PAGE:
The final leg of our rambles along the Lea Valley brought us gazebos, a historic school, a bed mentioned by Shakespeare, a floral bear and even a buzzard.
The gazebos were a surprise. They line the river, and were mostly built in the eighteenth and nineteenth centuries by innkeepers whose establishments ran along the High Street, and who sought to provide quiet areas for leisure and refreshment away from the coaches and carts. (Ware was an important stop on the Old North Road, being less than a day from London.) In the 1850s there were 25 of them. After World War II, they fell into disrepair because of threatened demolition for a proposed service road between the High Street and the river. Luckily the threat was eventually lifted and restoration began.
Behind the High Street we found a yard with the figure of a Bluecoat pupil over it. This led to a charming public garden in front of the 14thc manor house that served as a Bluecoat charity school from 1685 to 1761.
An adjacent row of cottages provided accommodation for 150 boys and the nursemaids who looked after them. Today the manor house is cared for by the Hertfordshire Building Preservation Trust.
More reminders of Ware’s past were all along the High Street – blue plaques marking the passageways that used to lead to the stables of the coaching inns. One commemorates the White Hart, now demolished. This was the home of the Great Bed of Ware, built in 1580 by a Hertfordshire carpenter, Jonas Fossbrooke. More than three metres wide and publicised as being able to sleep 12, it was said to draw travellers to break their journey there, just to spend a night in the bed. Its fame even led to a mention in Shakespeare’s Twelfth Night. Now a prize exhibit at the Victoria and Albert Museum in London, in 2012 it returned to Ware Museum for a year, thanks to a Heritage Lottery Fund grant.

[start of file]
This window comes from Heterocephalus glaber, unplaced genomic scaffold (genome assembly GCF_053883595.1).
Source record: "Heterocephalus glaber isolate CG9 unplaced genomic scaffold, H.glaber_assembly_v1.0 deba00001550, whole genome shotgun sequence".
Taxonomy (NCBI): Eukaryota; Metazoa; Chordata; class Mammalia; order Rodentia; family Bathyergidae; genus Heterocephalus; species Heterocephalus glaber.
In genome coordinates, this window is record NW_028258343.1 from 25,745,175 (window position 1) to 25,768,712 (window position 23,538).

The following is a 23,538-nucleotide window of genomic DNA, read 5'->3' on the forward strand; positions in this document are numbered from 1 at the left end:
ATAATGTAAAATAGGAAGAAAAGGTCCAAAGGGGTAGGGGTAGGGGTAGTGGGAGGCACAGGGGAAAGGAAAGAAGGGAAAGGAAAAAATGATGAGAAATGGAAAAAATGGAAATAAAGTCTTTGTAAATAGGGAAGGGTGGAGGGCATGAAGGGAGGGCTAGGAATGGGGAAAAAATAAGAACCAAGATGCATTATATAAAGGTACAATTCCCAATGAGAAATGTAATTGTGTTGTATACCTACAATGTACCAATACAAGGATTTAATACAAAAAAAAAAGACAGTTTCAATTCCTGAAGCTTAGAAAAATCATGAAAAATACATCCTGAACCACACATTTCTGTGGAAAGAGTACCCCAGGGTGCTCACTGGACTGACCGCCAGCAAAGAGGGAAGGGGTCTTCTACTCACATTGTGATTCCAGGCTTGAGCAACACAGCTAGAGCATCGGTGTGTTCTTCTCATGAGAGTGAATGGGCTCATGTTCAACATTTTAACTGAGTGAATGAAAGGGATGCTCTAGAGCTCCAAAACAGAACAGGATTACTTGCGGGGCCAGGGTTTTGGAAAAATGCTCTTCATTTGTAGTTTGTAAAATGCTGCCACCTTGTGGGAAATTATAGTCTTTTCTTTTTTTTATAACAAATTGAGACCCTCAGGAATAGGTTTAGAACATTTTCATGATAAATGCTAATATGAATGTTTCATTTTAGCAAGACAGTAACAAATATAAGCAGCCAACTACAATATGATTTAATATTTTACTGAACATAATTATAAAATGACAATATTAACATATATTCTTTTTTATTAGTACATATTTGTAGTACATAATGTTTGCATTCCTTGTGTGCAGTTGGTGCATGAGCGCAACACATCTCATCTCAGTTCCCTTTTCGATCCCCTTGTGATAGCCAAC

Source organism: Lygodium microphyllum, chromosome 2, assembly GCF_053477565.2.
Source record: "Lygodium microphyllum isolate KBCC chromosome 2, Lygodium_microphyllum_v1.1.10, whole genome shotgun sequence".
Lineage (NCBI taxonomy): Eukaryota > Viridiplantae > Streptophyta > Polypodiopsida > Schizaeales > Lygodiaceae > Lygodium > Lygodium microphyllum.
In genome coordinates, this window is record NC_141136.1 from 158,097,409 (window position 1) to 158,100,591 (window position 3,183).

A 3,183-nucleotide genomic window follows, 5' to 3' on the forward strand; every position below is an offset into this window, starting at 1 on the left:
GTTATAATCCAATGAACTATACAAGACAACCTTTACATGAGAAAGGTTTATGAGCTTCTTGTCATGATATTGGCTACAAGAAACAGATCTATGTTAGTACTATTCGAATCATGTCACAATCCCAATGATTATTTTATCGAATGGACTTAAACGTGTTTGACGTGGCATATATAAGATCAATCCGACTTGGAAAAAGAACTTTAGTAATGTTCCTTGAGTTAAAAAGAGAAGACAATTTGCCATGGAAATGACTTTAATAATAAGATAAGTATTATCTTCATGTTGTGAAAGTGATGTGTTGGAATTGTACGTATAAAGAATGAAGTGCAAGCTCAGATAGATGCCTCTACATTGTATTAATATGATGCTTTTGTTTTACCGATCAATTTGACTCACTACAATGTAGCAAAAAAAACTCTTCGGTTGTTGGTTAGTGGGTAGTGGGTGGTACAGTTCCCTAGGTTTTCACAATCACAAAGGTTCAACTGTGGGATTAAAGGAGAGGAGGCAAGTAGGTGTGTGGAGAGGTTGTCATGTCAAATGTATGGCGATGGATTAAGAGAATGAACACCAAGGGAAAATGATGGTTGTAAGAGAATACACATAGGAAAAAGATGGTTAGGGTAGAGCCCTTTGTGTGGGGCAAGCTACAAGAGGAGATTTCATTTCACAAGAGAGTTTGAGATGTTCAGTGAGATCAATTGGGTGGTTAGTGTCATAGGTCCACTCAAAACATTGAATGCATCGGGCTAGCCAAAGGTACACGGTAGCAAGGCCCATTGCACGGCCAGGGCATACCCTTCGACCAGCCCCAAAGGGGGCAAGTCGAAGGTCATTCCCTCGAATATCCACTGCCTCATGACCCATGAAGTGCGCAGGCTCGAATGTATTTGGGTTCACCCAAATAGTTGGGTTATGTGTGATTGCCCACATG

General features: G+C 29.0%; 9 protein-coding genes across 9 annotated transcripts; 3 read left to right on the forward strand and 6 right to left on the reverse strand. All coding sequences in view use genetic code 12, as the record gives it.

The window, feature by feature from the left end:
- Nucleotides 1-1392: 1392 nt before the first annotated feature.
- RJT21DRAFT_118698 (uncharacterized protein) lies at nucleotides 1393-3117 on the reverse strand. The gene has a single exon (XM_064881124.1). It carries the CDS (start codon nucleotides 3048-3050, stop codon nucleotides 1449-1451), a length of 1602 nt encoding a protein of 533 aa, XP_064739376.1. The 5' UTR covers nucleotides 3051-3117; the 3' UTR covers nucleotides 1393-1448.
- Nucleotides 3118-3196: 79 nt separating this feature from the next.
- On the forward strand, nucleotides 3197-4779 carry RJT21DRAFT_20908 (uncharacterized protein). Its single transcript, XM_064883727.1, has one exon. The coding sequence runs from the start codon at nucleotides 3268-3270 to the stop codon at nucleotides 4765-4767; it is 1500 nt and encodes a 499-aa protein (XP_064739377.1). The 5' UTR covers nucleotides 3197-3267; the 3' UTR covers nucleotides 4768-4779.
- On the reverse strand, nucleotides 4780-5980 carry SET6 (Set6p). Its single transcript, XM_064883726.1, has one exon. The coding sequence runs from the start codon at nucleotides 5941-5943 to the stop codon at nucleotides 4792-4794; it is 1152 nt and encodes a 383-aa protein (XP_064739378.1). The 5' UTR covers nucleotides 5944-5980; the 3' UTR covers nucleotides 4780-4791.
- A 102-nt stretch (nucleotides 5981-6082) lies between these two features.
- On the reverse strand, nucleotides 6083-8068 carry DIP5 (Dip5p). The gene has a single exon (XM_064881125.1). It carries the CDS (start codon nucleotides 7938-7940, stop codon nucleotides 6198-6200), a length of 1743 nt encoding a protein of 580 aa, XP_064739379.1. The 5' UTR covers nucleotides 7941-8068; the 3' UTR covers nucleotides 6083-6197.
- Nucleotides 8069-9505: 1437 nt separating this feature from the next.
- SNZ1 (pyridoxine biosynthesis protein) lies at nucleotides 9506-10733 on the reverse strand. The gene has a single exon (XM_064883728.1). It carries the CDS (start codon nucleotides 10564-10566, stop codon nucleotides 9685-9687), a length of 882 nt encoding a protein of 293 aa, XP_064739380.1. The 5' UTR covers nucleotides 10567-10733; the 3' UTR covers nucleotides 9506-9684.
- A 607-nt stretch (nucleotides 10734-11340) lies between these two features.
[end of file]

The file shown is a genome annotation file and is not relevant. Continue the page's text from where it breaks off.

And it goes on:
Ware also has an ancient priory, founded by the Franciscans in 1338. It became a private residence with the Dissolution of the Monasteries under Henry VIII and is now a wedding and conference venue.
In the surrounding gardens was an enormous floral bear, part of the Ware in Bloom initiative.
The path took us back to the river, where mallards foraged for food around huge gunnera plants. A few of the trees that line the banks were just starting to show the first signs of autumn.
Houseboats, however, were still ablaze with summer flowers.
The surrounding meadows were full of Canada and Greylag geese.
One of our group identified a buzzard’s call (they sound like a mewing cat) and finally spotted it hovering over some the trees.
When we reached Hertford Lock we were intrigued by this metal plaque beside the towpath, and its letters, RLT. Our guesses as to what they represented were right – later investigation showed it was a boundary marker put up by the River Lee Trust in 1866, probably to mark the realignment of the Lee Navigation.
As we approached Hertford itself, allotments appeared and the waterway became crowded with boats.http://greenjottings.blogspot.co.uk/search?q=hertford) and returned to the historic Salisbury Arms Hotel for a very welcome pub lunch. Then it was back to Hertford East station, and the train home.